The EB-5 visa program is always changing, with new regulations enacted through the USCIS every year, so it is important to keep up to date with new policies and changes that may affect your regional center.

Considerations to Make Before Applying for Regional Center Status

For a regional center to be considered for USCIS designation, there are several qualifications it must meet. The regional center’s geographical reach must be defined in one contiguous region. Additionally, the prospective regional center will need to show the economic benefits for each activity within that area, and how these projects will create jobs for the United States citizens in and around the new economic cluster. This should include both immediate, near-term jobs, as well as a projection for future job growth.

Furthermore, the application will require that you keep detailed documentation describing the regional center’s plans on finding investors, evaluating projects, structuring investment funds and overseeing investments.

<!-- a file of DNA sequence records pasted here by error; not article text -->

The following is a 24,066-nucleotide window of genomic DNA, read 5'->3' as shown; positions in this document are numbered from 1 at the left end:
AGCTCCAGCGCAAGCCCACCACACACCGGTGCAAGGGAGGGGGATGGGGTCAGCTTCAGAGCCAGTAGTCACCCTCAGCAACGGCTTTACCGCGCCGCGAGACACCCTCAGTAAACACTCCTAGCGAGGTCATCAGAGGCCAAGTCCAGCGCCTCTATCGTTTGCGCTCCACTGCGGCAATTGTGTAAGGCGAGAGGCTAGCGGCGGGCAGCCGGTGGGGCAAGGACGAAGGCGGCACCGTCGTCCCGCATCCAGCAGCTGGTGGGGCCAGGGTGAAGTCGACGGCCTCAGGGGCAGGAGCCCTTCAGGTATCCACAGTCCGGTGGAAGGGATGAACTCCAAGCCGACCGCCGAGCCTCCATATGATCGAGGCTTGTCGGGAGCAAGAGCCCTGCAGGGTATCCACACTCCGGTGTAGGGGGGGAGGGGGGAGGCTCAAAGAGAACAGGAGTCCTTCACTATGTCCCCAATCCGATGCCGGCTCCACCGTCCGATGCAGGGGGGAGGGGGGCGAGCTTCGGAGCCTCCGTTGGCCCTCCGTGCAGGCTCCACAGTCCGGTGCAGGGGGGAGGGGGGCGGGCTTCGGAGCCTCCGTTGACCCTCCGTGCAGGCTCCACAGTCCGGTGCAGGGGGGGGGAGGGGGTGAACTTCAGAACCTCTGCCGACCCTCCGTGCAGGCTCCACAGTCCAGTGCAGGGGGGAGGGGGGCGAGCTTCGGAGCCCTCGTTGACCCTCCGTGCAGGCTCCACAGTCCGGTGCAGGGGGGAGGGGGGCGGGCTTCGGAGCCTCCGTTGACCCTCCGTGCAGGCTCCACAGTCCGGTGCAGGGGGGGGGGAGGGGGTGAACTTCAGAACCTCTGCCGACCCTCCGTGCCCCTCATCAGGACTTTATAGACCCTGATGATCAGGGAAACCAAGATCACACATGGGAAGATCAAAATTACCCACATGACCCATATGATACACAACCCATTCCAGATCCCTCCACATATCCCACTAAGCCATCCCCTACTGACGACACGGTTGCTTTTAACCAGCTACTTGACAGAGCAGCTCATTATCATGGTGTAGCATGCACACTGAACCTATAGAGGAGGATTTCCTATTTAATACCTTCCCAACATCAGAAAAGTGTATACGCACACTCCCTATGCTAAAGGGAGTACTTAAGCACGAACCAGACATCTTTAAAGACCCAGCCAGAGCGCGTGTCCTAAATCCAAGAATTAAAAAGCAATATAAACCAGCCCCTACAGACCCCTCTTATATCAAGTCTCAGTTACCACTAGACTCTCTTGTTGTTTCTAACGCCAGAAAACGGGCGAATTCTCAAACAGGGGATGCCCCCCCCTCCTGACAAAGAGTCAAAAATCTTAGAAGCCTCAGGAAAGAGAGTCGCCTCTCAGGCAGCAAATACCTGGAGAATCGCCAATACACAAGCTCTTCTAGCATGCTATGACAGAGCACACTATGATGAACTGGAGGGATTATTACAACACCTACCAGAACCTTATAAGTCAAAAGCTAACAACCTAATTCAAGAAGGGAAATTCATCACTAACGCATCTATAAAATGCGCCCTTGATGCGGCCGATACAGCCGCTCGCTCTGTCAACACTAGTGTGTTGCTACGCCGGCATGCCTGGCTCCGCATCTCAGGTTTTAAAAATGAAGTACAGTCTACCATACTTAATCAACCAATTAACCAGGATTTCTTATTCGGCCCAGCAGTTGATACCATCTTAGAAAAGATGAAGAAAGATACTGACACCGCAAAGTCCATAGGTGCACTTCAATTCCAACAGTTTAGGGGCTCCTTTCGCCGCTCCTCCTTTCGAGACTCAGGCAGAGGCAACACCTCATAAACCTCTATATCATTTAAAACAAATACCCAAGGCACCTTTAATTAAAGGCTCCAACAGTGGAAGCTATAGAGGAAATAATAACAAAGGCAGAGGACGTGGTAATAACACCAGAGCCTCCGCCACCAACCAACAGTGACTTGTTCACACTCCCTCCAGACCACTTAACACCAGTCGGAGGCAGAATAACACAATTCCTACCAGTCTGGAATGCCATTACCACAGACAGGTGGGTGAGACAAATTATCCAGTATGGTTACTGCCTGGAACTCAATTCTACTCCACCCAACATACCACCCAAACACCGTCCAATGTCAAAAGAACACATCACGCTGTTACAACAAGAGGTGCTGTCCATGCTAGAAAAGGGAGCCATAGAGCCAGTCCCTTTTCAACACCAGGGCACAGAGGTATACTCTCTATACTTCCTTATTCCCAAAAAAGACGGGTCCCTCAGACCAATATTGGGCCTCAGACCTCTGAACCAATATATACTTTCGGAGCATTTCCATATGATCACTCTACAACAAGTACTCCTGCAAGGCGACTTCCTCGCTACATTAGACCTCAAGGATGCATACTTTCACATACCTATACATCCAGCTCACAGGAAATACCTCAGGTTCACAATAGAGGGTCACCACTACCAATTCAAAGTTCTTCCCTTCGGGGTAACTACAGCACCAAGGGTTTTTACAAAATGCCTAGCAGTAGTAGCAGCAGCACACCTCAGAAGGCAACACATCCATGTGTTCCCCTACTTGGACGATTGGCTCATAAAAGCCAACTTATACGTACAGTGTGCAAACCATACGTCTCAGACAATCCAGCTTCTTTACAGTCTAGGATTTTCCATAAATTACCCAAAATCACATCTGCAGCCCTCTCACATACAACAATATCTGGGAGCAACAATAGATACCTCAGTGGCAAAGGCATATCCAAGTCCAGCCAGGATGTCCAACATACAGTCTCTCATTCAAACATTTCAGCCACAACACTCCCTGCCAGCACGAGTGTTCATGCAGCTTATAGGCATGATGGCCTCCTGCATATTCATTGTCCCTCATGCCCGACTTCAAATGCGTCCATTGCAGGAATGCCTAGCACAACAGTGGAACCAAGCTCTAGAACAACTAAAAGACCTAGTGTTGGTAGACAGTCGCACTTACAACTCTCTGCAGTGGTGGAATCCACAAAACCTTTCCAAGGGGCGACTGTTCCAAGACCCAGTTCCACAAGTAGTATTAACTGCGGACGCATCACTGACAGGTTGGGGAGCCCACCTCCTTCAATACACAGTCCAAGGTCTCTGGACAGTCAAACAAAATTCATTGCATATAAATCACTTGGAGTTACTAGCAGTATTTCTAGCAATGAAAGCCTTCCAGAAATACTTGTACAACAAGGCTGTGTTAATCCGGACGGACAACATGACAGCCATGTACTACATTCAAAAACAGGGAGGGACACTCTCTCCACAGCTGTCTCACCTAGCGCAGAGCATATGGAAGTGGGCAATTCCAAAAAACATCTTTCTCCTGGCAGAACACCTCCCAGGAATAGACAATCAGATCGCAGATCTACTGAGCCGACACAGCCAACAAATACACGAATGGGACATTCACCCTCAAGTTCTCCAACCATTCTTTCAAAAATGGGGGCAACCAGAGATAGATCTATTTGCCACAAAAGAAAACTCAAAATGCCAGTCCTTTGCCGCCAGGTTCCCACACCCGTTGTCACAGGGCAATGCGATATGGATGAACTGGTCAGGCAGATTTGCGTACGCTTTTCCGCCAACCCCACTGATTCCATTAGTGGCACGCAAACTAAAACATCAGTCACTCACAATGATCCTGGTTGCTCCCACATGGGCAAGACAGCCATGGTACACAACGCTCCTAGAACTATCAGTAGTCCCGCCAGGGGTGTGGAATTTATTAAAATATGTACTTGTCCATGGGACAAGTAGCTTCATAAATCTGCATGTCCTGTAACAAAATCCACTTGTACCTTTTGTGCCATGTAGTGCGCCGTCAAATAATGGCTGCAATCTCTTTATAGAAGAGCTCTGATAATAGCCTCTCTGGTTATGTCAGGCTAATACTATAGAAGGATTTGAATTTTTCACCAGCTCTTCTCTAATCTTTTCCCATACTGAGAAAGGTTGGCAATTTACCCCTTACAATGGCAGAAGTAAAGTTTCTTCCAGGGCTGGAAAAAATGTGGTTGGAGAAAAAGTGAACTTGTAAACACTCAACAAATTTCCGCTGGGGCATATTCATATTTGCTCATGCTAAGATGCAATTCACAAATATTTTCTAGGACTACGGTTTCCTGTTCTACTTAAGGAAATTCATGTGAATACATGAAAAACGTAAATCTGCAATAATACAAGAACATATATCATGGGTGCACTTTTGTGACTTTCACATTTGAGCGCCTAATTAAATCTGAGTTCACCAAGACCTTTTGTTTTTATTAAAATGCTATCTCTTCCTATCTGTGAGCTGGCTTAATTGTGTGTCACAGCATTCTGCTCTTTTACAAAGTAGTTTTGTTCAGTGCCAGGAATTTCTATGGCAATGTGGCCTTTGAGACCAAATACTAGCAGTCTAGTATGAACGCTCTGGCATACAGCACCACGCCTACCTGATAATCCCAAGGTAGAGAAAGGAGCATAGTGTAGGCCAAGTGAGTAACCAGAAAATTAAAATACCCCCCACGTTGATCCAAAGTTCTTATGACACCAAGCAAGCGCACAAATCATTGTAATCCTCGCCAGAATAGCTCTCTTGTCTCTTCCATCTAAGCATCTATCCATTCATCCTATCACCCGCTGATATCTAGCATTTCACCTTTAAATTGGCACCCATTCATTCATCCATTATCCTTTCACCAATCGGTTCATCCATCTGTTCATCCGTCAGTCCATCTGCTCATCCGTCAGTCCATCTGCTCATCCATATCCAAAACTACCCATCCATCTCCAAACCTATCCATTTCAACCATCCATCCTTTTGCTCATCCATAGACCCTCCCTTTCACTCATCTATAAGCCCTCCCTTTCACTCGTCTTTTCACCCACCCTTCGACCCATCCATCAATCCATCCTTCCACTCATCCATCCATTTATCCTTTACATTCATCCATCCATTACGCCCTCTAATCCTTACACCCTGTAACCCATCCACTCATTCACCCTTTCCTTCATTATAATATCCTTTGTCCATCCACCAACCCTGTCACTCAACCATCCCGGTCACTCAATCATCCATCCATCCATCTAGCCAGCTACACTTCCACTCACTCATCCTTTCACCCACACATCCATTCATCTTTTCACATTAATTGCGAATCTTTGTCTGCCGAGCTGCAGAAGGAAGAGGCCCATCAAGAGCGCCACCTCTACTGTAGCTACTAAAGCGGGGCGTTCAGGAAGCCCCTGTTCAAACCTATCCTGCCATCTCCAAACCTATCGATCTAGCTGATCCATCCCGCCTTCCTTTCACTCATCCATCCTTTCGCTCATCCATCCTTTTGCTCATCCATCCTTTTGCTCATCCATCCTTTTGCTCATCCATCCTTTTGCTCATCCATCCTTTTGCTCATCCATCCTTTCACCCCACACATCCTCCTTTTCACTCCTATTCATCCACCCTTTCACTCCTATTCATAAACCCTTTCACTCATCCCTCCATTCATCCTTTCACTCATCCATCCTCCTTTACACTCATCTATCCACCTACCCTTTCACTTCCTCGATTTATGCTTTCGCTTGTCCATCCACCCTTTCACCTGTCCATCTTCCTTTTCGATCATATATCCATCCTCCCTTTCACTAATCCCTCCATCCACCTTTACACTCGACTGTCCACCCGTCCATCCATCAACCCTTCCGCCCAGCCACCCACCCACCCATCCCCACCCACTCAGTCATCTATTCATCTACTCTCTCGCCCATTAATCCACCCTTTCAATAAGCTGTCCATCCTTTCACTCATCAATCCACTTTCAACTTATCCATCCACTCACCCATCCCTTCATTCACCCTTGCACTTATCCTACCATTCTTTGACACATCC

In addition to any developmental planning and analyses, regional centers must have adequate capital to begin initial developments before they attract any investors. The source of the funds must also be approved by the USCIS. After the application is sent, the USCIS will typically reach a decision on the status of the regional center between seven and twelve months.

Below are some considerations prospective regional centers may check before detailing their application plans:

Geographical Location

Depending on the geographical location, the regional center application may have a greater chance at approval. Centers that include multiple counties or an entire state. The center must economically impact the area around the regional center, not just the businesses within it.